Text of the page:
On April 15, 2023, the RSF raided and seized control of the state television headquarters in Omdurman, stopping the broadcast and trapping journalists and media workers inside for weeks. The RSF continued to use the building for military operations and as a detention facility for 11 months until March 12, when the SAF seized it in a significant advance against the RSF.  

A member of Sudan’s Rapid Support Forces inside the Sudan National Museum, in Khartoum, Sudan, on June 3, 2023. ( Photo: Third party handout via Reuters)

The RSF has detained other journalists through the course of the war, including at checkpoints and at military and civilian sites. Haitham Dafallah, editor-in-chief of local independent news website al-Maidan, was arrested by the RSF in January; as of mid-April, he and his brother Omar, who was arrested at the same time, remain in detention, according to the two local journalists. CPJ has not documented any journalist arrests at the hands of the SAF, though the SAF has detained many people, including at military and civilian sites.

Communications blackouts have impeded reporting

Telecommunications and internet services have been regularly interrupted over the past year, as fighting in major cities led to the destruction of mobile towers, repeated power outages, and fuel shortages. Between February and March, the country was in an almost total blackout, isolating Sudan from the rest of the world. Industry sources told Reuters that RSF was to blame for the widescale blackout, which RSF denied.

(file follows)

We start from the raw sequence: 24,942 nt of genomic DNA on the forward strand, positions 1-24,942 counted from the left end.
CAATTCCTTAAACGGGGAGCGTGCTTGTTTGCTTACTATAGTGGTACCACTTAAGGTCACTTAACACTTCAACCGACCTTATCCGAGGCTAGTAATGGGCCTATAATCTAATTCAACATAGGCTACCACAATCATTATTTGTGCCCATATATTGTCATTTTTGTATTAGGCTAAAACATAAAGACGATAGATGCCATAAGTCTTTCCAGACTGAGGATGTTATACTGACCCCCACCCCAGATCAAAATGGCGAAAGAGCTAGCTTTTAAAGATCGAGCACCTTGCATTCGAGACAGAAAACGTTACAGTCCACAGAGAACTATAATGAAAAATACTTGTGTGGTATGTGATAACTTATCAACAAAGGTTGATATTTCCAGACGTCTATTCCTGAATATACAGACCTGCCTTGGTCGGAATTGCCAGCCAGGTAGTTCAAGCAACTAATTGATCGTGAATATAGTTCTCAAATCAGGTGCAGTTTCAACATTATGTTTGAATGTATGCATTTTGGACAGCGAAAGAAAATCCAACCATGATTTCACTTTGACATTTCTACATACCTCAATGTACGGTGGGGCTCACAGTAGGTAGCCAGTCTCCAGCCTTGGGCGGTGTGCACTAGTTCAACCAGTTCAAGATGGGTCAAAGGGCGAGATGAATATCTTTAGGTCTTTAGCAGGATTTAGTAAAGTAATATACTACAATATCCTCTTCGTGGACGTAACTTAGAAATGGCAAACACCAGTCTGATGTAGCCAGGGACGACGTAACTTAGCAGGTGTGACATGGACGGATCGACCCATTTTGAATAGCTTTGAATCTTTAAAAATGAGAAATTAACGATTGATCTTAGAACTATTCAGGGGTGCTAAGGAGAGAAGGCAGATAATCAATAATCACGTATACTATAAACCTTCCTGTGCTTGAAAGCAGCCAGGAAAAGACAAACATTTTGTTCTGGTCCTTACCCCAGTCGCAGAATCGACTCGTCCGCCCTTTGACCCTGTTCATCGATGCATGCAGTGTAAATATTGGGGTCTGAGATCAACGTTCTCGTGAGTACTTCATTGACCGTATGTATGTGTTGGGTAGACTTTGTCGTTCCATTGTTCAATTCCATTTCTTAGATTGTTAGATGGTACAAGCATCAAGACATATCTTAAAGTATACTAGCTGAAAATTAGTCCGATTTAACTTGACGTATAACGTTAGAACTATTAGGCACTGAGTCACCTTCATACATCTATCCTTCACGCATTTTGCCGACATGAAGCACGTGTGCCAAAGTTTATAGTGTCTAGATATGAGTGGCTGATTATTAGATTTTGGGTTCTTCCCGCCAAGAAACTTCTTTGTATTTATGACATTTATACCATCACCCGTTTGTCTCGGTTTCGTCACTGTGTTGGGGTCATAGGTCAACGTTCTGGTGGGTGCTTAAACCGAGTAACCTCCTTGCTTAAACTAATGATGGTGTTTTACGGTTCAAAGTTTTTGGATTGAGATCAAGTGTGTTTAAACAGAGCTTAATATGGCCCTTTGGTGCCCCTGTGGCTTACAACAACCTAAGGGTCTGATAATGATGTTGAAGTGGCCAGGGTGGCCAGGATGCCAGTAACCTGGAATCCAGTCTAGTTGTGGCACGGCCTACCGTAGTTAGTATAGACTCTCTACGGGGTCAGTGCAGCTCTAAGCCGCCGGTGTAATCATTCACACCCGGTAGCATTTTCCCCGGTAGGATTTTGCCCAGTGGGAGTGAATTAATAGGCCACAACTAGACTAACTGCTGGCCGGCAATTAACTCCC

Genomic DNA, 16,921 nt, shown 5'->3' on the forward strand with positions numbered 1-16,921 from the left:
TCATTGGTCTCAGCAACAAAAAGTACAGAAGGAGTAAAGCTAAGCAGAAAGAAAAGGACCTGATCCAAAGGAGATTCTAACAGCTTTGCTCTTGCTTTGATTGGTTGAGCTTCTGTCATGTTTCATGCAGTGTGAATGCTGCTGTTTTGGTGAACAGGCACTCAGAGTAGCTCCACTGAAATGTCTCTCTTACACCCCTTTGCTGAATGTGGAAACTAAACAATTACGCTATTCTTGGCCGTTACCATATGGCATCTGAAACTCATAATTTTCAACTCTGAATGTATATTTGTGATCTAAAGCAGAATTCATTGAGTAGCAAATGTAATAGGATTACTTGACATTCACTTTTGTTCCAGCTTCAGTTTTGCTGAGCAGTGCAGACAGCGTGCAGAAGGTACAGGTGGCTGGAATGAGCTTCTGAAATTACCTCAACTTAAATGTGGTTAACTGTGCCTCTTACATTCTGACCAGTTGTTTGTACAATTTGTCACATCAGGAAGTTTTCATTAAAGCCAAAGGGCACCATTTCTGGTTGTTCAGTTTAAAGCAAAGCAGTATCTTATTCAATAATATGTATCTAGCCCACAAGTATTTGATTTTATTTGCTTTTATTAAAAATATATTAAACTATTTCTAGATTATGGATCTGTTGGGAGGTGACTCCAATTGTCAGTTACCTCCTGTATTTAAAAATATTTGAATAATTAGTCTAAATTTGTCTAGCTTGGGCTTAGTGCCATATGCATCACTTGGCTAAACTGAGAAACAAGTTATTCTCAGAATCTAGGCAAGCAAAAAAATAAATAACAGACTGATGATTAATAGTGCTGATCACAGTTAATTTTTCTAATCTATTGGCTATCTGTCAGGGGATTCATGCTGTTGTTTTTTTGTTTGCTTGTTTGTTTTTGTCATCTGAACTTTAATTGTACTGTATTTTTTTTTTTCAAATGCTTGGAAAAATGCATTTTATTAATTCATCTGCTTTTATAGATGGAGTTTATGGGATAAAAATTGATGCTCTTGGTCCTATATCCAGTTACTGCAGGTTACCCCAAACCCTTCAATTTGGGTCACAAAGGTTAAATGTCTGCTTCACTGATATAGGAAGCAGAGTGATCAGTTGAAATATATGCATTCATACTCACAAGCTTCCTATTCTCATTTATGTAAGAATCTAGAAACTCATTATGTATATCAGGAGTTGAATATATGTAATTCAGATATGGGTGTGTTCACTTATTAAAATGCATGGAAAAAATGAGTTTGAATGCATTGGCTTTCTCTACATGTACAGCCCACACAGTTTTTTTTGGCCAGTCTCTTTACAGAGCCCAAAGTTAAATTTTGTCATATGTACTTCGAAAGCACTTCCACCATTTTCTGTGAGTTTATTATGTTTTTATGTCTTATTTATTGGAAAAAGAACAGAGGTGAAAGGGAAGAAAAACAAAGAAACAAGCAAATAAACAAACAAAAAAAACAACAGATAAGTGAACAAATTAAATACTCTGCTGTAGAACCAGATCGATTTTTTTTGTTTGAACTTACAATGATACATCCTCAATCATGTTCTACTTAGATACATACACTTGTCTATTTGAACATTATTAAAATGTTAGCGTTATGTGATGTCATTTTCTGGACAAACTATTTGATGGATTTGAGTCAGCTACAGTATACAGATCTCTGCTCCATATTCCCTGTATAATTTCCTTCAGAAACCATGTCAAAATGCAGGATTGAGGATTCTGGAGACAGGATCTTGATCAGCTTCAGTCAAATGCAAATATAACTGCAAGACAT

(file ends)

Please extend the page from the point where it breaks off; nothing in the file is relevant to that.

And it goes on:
The interruptions have severely impeded the work of the press, who have had to access the internet through the Starlink satellite internet system founded by billionaire entrepreneur Elon Musk. RSF rents devices at high prices, according to news reports, and one journalist, Ataf Mohamed, raised concerns in an interview with CPJ that the RSF is able to track journalists who use the internet via Starlink. 

Residents and displaced people try to access the internet via Starlink in the city of Omdurman, Sudan, on March 9, 2024. (Photo: Reuters/El Tayeb Siddig)

Foreign news channels covering the war have been banned